You may as well ask me about Obama versus Hill & Bill: one is the pot, the other kettles, as far as I'm concerned.

But... yes, no doubt that in 1860 Stephen Douglas felt "entitled" to the nomination, more-or-less the way a certain, ahem, candidate today runs as the "inevitable" choice.
Douglas had by far the most support and was willing to do whatever necessary.
That Southern Fire Eaters could not accept Douglas, and walked out of the April 1860 Charleston convention was their choice to split the party, and nominate their own candidate.

Whether Douglas could have, or should have stepped aside for a "compromise" candidate (and who might that be?), the split was initiated by Fire Eaters.

From my perspective, here's the key point: despite the split, the combined Democrat share of the popular vote increased from 45% in 1856, when they easily won electorally, to 48% in 1860, when they were defeated by the smaller Republican vote.
Further note that three normally Democrat slave-states, Virginia, Tennessee and Kentucky, went for the 4th party, the Constitutional Unionists.
Combined, 60% of Americans voted against Republicans in 1860, so that should have been and would have been an easy Democrat victory, had not the Southern Fire Eaters walked out of their Democrat convention.

The equivalent today would be one or more of the non-Romneys suddenly claiming they couldn't accept the party's nominee, walking out, forming their own party, nominating their own candidate, then demanding Romney step aside.
Regardless of what Romney did, any such actions would only guarantee Democrats' victory in November.

45 posted on 03/20/2012 7:25:48 AM PDT by BroJoeK (a little historical perspective....)
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To: BroJoeK
By the way, OF COURSE this is the same overall issue as the "gay agenda," because homosexuals do not just want acceptance of the practice where it exists: they want APPROVAL, even if forced by law. So too it was with slavery, where Calhoun once said they it wasn't enough to have the right to own slaves, but to own them "in peace" free of the verbal and literary attacks by northern abolitionists.

Well, isn't this the same thing we see with anti-gay "hate speech?" Merely quoting the Bible is now considered a "hate crime" in Canada and Scandinavia when it comes to homosexuality.

46 posted on 03/20/2012 7:25:48 AM PDT by LS ("Castles Made of Sand, Fall in the Sea . . . Eventually (Hendrix))
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To: Ditto

By the way, when I argue that the South saw a Republican election as threatening slavery itself, even though the Republicans never said that, consider even then the power of appointment that a U.S. president had (You mentioned Stanton, for example): U.S. marshals (no more federal slave-catching possees), federal judges (might not look so favorably upon cases involving slaves that come before them), customs officials and port authorities (who might let free blacks off ships in southern ports-—something the Dem officials had prohibited), and postmasters (who might lift the ban on abolitionist materials).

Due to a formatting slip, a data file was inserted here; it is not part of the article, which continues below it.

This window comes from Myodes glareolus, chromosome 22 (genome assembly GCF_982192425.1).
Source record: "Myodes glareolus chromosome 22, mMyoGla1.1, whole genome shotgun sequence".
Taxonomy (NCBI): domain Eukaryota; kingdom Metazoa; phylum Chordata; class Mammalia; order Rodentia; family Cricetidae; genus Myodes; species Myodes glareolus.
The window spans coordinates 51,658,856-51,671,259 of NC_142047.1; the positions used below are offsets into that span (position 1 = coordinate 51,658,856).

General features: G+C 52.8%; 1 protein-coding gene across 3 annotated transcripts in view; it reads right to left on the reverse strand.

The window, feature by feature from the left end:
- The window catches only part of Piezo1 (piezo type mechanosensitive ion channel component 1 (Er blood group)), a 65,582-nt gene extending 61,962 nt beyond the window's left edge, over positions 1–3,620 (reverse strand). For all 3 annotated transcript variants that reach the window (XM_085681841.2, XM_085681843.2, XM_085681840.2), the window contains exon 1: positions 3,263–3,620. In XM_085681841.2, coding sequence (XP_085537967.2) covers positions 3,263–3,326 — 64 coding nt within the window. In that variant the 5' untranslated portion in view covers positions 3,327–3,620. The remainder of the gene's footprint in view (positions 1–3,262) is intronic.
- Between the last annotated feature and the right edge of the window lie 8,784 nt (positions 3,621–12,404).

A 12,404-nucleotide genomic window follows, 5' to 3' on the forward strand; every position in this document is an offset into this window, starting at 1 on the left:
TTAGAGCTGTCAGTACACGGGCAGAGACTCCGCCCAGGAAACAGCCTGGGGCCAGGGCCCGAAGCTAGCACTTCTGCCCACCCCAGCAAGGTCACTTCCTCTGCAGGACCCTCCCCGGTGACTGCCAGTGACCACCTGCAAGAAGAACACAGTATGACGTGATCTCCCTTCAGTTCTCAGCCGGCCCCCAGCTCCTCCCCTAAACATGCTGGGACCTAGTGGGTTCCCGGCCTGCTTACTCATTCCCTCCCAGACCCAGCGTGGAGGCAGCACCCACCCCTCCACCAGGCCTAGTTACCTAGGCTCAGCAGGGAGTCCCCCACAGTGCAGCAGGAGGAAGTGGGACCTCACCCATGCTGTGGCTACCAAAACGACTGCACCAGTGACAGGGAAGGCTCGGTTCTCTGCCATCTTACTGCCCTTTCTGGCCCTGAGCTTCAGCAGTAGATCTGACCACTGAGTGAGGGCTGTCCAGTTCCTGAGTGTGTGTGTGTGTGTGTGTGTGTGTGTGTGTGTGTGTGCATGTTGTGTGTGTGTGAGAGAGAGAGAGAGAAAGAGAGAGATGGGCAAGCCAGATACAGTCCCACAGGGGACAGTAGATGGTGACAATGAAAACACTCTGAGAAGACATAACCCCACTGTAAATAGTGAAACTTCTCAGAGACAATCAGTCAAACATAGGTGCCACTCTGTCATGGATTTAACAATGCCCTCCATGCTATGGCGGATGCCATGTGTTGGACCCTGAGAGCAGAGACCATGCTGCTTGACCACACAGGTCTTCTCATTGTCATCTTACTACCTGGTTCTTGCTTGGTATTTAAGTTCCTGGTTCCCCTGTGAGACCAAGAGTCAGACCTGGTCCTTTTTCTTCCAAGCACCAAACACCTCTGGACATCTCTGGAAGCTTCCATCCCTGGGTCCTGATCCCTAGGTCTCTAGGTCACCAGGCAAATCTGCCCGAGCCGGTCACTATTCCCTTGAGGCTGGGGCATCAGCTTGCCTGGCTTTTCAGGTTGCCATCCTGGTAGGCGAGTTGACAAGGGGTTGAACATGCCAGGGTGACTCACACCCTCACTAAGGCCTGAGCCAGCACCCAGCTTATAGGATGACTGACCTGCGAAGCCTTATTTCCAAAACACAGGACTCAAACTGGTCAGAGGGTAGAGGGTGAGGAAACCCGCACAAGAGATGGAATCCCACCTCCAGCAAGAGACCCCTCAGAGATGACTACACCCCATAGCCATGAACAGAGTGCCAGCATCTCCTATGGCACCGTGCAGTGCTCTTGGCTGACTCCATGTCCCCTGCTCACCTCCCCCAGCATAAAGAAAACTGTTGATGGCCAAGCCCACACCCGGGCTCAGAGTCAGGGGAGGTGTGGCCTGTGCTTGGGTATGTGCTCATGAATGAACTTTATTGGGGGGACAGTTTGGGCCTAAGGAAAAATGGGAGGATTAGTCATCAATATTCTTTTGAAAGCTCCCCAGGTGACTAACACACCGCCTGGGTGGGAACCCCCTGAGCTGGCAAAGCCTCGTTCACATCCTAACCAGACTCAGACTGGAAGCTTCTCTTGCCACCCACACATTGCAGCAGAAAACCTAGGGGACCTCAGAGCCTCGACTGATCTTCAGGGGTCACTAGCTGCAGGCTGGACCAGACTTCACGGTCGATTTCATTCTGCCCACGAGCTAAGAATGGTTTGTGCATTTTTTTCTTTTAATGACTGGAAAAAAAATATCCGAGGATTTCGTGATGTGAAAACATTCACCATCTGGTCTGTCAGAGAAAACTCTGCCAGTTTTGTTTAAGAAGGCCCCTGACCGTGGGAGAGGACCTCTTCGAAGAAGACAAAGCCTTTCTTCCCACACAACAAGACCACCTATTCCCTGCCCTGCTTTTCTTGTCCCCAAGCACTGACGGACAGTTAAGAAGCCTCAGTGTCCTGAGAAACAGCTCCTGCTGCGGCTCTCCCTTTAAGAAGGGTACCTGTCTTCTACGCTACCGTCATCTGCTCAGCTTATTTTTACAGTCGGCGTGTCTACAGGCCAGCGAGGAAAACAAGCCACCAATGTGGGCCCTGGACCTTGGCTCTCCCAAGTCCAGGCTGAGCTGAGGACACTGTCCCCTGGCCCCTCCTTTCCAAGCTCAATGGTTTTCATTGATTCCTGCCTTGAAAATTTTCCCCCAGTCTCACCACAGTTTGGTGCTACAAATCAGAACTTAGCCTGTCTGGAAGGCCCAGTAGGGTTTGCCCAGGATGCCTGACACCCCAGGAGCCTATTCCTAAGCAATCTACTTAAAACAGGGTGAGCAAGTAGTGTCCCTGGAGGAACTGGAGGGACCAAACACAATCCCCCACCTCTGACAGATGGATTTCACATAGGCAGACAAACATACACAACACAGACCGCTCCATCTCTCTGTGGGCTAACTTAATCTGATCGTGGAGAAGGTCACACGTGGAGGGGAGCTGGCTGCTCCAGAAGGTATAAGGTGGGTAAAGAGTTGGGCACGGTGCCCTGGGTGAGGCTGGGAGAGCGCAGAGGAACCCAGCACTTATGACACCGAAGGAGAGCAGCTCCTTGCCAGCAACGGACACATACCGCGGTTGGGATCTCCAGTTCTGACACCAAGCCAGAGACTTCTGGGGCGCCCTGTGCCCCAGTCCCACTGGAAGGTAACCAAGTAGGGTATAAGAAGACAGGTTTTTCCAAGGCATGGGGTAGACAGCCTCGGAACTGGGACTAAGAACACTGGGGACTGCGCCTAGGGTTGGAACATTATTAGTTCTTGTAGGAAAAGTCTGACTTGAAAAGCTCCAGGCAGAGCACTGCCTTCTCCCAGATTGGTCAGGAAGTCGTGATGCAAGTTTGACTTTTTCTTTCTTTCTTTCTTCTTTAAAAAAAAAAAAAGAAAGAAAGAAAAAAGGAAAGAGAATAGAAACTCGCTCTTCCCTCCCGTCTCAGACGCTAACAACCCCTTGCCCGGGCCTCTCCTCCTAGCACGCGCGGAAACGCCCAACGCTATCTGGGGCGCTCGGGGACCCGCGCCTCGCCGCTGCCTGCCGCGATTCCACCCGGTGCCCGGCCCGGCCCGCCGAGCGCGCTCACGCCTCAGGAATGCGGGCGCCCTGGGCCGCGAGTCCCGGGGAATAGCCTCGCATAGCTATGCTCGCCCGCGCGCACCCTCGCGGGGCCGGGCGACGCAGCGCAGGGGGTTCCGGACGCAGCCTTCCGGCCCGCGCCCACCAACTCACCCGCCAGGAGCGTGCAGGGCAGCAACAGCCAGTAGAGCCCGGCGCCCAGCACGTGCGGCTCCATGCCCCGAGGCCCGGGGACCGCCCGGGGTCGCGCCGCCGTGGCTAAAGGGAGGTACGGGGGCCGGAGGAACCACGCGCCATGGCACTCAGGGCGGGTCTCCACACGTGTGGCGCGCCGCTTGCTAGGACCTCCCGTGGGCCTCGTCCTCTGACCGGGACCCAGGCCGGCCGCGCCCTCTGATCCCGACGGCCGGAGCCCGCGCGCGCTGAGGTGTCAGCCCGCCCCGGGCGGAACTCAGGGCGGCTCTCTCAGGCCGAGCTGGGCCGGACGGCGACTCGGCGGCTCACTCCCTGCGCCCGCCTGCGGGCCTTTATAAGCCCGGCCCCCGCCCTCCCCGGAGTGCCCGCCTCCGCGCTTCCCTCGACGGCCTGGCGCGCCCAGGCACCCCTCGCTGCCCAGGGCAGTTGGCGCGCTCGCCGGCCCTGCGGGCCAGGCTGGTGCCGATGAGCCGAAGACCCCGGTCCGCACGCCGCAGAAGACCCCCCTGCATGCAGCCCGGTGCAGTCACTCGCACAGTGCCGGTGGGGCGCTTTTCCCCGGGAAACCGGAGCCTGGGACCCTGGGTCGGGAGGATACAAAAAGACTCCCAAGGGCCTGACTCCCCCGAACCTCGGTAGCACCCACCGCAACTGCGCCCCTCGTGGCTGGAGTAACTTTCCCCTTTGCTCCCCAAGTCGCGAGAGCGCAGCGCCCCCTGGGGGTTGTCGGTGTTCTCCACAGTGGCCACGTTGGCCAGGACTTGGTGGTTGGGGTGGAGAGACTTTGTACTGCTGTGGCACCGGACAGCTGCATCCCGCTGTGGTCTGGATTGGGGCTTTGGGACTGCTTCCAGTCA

47 posted on 03/20/2012 7:30:05 AM PDT by LS ("Castles Made of Sand, Fall in the Sea . . . Eventually (Hendrix))
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To: Ditto; LS
Ditto: "I don't really see any historical significance of Newt, Rick or Ron Paul having roots in Pennsylvania. That is just coincidence and nothing in the water."

Once is an accident.
Twice is a coincidence.
Three times is a pattern.

So the question is, what pattern are we looking at here?

I think LS named it precisely.
In the old days beginning with Martin Van Buren they said, "Northern men of Southern principles."
It was a winning strategy that elected Democrats to power for many decades before 1860.
In 1856 it elected a Northern Doughface from Southern Pennsylvania: James Buchanan.

The strategy only failed when Southern Fire Eaters refused to accept the "Southern principles" of 1860's leading Democrat candidate, Stephen Douglas.
Fire Eaters walked out of their convention and split their party.

Today all three remaining non-Romney candidates have both Northern and Southern roots, and all are highly sympathetic to the South's conservative values.

And if you stop to consider those who've already dropped out, none quite match those criteria.

48 posted on 03/20/2012 8:12:51 AM PDT by BroJoeK (a little historical perspective....)
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To: BroJoeK

Well, I think Mitch Daniels and Chris Christie fit that pattern, but technically they didn’t “drop out” as they never ran in the first place.


49 posted on 03/20/2012 9:01:36 AM PDT by LS ("Castles Made of Sand, Fall in the Sea . . . Eventually (Hendrix))
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To: LS
LS: "The surprise is not that it fell apart, but that Van Buren’s shenanigans actually kept it together so long."

Something fundamental had changed between the Democrat victory in 1856 and their downfall in 1860.
What was it?

Answer: First of all, the Supreme Court's 1857 7-2 Dred-Scott Decision denying the rights of non-slave states to grant citizenship to people of African descent.
This decision, supported by Doughface President Buchanan was a huge victory for "Southern principles", and it fundamentally changed both sides:

So Fire Eaters felt emboldened to expand slavery, while Wide Awakes felt determined to push back.
In 1860 politics played out on a grand scale what citizens felt about Dred-Scott's sudden change to those generations' long compromises which were necessary to preserve the Union.
50 posted on 03/20/2012 9:16:05 AM PDT by BroJoeK (a little historical perspective....)